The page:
It serves as another reminder of the dangers of empire without the imperatives of national interest or the discipline of self-restraint.

As we commemorate Memorial Day, let us remember the fallen and the enduring lessons of history.

Ukraine's plight is a poignant reminder of the costs of war and the need for thoughtful, principled leadership. Biden symbolizes an empire in transition, struggling to find its footing in a morally fading world.

May we honor the past by striving for a more just and peaceful future, mindful of the sacrifices made and the imperative to avoid repeating the mistakes that have led us to war.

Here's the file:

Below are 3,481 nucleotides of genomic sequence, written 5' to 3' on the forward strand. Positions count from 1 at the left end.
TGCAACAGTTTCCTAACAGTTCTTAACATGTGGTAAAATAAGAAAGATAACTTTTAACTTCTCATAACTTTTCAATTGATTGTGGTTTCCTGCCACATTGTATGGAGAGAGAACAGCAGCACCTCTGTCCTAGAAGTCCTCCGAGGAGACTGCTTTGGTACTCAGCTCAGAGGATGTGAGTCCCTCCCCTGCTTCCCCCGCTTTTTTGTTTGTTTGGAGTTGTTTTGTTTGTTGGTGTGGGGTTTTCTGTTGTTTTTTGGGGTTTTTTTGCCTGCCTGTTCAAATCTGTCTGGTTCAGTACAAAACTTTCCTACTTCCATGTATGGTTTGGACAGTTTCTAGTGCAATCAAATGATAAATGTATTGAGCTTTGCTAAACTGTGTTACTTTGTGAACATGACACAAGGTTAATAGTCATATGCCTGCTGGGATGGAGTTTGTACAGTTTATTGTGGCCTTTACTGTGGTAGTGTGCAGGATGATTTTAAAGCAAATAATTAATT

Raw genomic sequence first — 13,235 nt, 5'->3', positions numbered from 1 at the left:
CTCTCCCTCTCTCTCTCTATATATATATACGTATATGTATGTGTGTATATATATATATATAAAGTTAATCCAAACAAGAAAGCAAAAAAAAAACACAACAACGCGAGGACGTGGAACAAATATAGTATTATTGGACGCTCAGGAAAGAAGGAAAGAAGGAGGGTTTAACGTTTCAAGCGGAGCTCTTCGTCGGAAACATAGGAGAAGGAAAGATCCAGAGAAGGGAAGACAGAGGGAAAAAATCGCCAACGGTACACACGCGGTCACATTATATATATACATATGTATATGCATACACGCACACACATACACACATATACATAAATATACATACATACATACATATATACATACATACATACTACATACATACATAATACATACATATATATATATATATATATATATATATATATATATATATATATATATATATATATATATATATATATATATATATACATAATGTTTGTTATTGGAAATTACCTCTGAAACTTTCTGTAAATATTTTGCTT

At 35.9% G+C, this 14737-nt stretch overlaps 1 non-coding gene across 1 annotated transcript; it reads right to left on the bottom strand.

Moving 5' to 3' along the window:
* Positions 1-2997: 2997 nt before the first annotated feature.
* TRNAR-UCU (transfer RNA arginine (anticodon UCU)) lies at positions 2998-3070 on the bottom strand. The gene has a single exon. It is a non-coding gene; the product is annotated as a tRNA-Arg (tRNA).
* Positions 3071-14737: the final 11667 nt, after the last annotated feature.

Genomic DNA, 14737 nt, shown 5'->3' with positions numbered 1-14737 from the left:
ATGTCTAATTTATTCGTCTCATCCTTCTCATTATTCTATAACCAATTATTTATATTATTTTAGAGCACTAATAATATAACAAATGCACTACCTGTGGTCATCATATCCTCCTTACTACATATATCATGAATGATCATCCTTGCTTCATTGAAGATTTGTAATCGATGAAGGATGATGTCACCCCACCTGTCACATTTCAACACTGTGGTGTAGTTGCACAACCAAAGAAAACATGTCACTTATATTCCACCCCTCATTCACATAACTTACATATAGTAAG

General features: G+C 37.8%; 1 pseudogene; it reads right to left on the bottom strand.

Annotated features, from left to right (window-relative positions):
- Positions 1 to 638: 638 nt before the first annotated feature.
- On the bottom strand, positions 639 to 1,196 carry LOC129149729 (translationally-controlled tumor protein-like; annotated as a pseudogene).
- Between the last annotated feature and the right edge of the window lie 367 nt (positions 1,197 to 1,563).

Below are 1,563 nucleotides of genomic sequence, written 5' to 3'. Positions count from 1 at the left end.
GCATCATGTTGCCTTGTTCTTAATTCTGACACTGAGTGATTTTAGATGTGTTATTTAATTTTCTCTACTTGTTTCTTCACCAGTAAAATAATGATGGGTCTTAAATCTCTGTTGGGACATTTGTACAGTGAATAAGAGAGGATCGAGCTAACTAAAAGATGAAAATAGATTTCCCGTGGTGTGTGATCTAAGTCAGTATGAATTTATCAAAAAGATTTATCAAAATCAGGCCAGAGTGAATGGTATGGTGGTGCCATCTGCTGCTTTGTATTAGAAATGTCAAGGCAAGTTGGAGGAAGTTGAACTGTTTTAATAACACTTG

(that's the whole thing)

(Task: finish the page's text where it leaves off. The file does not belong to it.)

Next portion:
Robert Orlando, B.F.A., School of Visual Arts, M.T.S., Princeton Seminary, founded Nexus Media as an award-winning author, filmmaker, and entrepreneur. Orlando has directed documentaries such as "Silence Patton," "The Divine Plan," "Trump's Rosebud," and "The Shroud Face to Face." His books include "Apostle Paul: A Polite Bribe," "The Divine Plan," "The Tragedy of Patton," "Citizen Trump: A One Man Show," and "Apostle Paul: The Final Verdict" (2024). He is also working on "To Hell with Karl Marx" for a 2025 film adaptation. Orlando is completing his ThM degree at Princeton Seminary. For more on the Cold War and the Berlin Wall see 

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Ukraine's plight is a poignant reminder of the costs of war and the need for thoughtful, principled leadership. Biden symbolizes an empire in transition, struggling to find its footing in a morally fading world.
clinton, crimea, reagan
Thursday, 30 May 2024 09:38 AM